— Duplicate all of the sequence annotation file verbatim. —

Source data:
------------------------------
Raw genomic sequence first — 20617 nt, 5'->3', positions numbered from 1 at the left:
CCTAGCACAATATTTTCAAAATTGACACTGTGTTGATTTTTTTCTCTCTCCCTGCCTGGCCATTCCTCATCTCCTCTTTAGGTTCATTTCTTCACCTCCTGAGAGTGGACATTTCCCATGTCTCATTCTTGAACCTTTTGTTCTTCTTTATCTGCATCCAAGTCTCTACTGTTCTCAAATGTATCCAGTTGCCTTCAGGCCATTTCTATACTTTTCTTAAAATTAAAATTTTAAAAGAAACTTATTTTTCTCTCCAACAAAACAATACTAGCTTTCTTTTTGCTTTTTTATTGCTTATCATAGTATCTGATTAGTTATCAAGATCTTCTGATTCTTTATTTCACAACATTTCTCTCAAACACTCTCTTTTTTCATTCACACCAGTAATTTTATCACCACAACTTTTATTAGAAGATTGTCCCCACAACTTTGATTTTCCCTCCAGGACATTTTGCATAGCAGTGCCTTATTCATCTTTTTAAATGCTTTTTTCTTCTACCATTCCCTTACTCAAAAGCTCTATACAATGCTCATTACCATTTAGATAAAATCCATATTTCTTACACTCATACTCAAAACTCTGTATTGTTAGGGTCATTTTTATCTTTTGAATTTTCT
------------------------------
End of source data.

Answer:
Raw genomic sequence first — 20617 nt, 5'->3', positions numbered from 1 at the left:
CCTAGCACAATATTTTCAAAATTGACACTGTGTTGATTTTTTTCTCTCTCCCTGCCTGGCCATTCCTCATCTCCTCTTTAGGTTCATTTCTTCACCTCCTGAGAGTGGACATTTCCCATGTCTCATTCTTGAACCTTTTGTTCTTCTTTATCTGCATCCAAGTCTCTACTGTTCTCAAATGTATCCAGTTGCCTTCAGGCCATTTCTATACTTTTCTTAAAATTAAAATTTTAAAAGAAACTTATTTTTCTCTCCAACAAAACAATACTAGCTTTCTTTTTGCTTTTTTATTGCTTATCATAGTATCTGATTAGTTATCAAGATCTTCTGATTCTTTATTTCACAACATTTCTCTCAAACACTCTCTTTTTTCATTCACACCAGTAATTTTATCACCACAACTTTTATTAGAAGATTGTCCCCACAACTTTGATTTTCCCTCCAGGACATTTTGCATAGCAGTGCCTTATTCATCTTTTTAAATGCTTTTTTCTTCTACCATTCCCTTACTCAAAAGCTCTATACAATGCTCATTACCATTTAGATAAAATCCATATTTCTTACACTCATACTCAAAACTCTGTATTGTTAGGGTCATTTTTATCTTTTGAATTTTCT